⛱ The Things We Did Last Summer

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We hope you enjoyed your summer! Our caipirinha-infused break was sprinkled with train trips and community gardening. 🍸🚂👩🏼‍🌾 Now that we're all back, it's time for a new edition of our newsletter "Of Trees and Tries", covering exciting new projects, releases and standards work we've been cooking up in the sunshine. ☀️

💬 In this issue:

  • BGPsec and HSM support in Krill. Taking security a big step up.
  • The EDNS(0) Proxy Control Option. Let applications communicate using Do53 while still getting the privacy benefit from using more secure protocols.
  • DNS Zone File Parsers. New implementations in C and Rust.
  • The octseq Rust crate. Generics for variable-length octet sequences.

🔐 BGPSec and HSM Support in Krill

We have released Krill 0.10, which includes BGPSec Router Certificate Signing. These certificates are used in BGPSec to authorise a router key for an ASN in the RPKI. This functionality is provided in the hope that it will help the community gain operational experience with BGPSec deployment.

BGPsec complements the experimental support Krill offers for ASPA, a new standard for customer to provider authorisations which is currently being discussed in the IETF.

This release also supports the use of Hardware Security Modules (HSMs) for key operations. By default, Krill uses OpenSSL for key generation and stores private keys on disk. For many organisations this will be good enough, but you can now take take security a big step up by using an HSM instead. HSMs are devices that can be used to safeguard and manage digital keys. They are designed to allow applications to use private keys, whilst ensuring that the actual private keys are never leaked outside of the device — not even to the application that is using the key.

Krill supports any HSM that is compatible with the PKCS#11 2.20 and/or the KMIP 1.2 standards. Our documentation offers an overview of how to configure an HSM, a number of implementations we have tested, as well as several scenarios you may encounter when deploying.

🕹 The EDNS(0) Proxy Control Option

Part of the connectbyname prototype is a configuration mechanism that allows the application to specify how DNS resolution should happen. For example, if an authenticated and encrypted connection to the recursive resolver is required, or that best effort, opportunistic encryption is good enough.

To this end we have a draft in the IETF to define a new EDNS option, called the Proxy Control Option. This allows a stub resolver to pass requirements to a local DNS proxy. We are working on adding support to the getdns library to send this option, and implement the server side in stub resolver Stubby.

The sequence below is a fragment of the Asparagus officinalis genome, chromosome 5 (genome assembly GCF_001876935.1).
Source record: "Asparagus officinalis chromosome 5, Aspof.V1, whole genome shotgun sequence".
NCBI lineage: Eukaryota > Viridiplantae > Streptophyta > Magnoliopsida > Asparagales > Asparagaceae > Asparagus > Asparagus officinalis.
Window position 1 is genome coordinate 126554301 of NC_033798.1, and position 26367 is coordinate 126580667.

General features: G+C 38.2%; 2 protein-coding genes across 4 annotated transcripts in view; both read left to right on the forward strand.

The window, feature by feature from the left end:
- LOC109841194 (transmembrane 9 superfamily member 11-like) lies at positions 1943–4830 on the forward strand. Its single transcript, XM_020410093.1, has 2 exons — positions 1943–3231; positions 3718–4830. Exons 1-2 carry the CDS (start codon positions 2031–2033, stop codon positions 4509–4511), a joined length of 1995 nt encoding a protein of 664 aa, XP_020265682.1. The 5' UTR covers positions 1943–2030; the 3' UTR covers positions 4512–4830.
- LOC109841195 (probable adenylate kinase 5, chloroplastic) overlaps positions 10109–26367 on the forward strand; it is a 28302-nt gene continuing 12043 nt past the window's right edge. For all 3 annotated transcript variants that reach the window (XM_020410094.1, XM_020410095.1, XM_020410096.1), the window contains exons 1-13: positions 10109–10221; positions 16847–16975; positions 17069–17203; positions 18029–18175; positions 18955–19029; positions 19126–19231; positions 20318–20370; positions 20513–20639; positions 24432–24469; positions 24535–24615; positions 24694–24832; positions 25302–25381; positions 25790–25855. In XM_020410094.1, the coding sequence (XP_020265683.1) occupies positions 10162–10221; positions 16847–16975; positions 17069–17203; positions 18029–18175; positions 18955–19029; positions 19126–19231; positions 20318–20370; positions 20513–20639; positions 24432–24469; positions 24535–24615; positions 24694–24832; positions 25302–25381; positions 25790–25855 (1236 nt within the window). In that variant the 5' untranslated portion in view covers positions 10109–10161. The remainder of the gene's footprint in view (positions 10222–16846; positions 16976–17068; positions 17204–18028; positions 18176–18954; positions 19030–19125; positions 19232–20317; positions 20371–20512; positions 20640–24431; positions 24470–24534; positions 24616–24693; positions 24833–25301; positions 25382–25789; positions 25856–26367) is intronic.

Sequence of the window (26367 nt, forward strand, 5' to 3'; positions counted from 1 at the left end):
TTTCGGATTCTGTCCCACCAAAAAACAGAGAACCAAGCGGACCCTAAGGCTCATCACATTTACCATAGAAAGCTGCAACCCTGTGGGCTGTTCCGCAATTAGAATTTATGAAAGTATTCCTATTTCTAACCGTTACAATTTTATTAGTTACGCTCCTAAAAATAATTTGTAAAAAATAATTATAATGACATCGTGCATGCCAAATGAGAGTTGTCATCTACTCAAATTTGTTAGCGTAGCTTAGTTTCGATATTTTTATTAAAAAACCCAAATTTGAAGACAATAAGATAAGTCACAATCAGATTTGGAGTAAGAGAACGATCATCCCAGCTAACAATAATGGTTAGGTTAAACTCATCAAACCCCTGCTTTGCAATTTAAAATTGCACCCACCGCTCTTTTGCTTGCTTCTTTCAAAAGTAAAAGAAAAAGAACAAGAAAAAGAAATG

📜 DNS Zone File Parsers in C and Rust

Because that’s how these things go, both Jeroen and Martin independently started working on improved DNS zone file parsers.

Jeroen’s parser is written in C and intended to replace the current parser in our authoritative nameserver NSD, primarily to speed up loading times, but may be made available separately for other projects to use. Martin’s parser is in Rust and part of the domain crate of DNS building blocks. It will replace the current parser in that crate, which turned out to be rather slow and much too convoluted.

Of course this results in fun little shootouts that we'll tell you about in an upcoming article.

🎱 Octseq: Generics for Variable-Length Octet Sequences

As part of the domain Rust crate, we developed a mechanism to write code that can deal with different representations of variable-length byte sequences. For instance, the same functionality should be available for a domain name no matter whether its data is stored in a byte slice or a vec or a shared type such as the bytes crate’s Bytes type.

But this mechanism isn’t useful for DNS only. Most networking protocols involve encoding data into and decoding it from a sequence of bytes and benefit from code that is independent of how these sequences are stored. That is why we have forked this code into its own crate, called octseq and made it available via crates.io. An immediate beneficiary of this work is routecore, our library with building blocks for BGP routing.

As this is a rather abstract and tricky concept, we'll work on documention with examples for both DNS and BGP, along with a blog post to explore the topic a little further.

🗞 From the News Desk

  • 🧮 In our ongoing series on eXpress Data Path (XDP), Luuk explores DNS Telemetry.
  • 📚 In the latest release of our DNS library ldns, we added functionality for parsing and printing of EDNS(0) options.
  • 🚀 The upcoming version of Routinator will have much faster restarts.

Thanks for reading, until next time!

Love from the NLnet Labs crew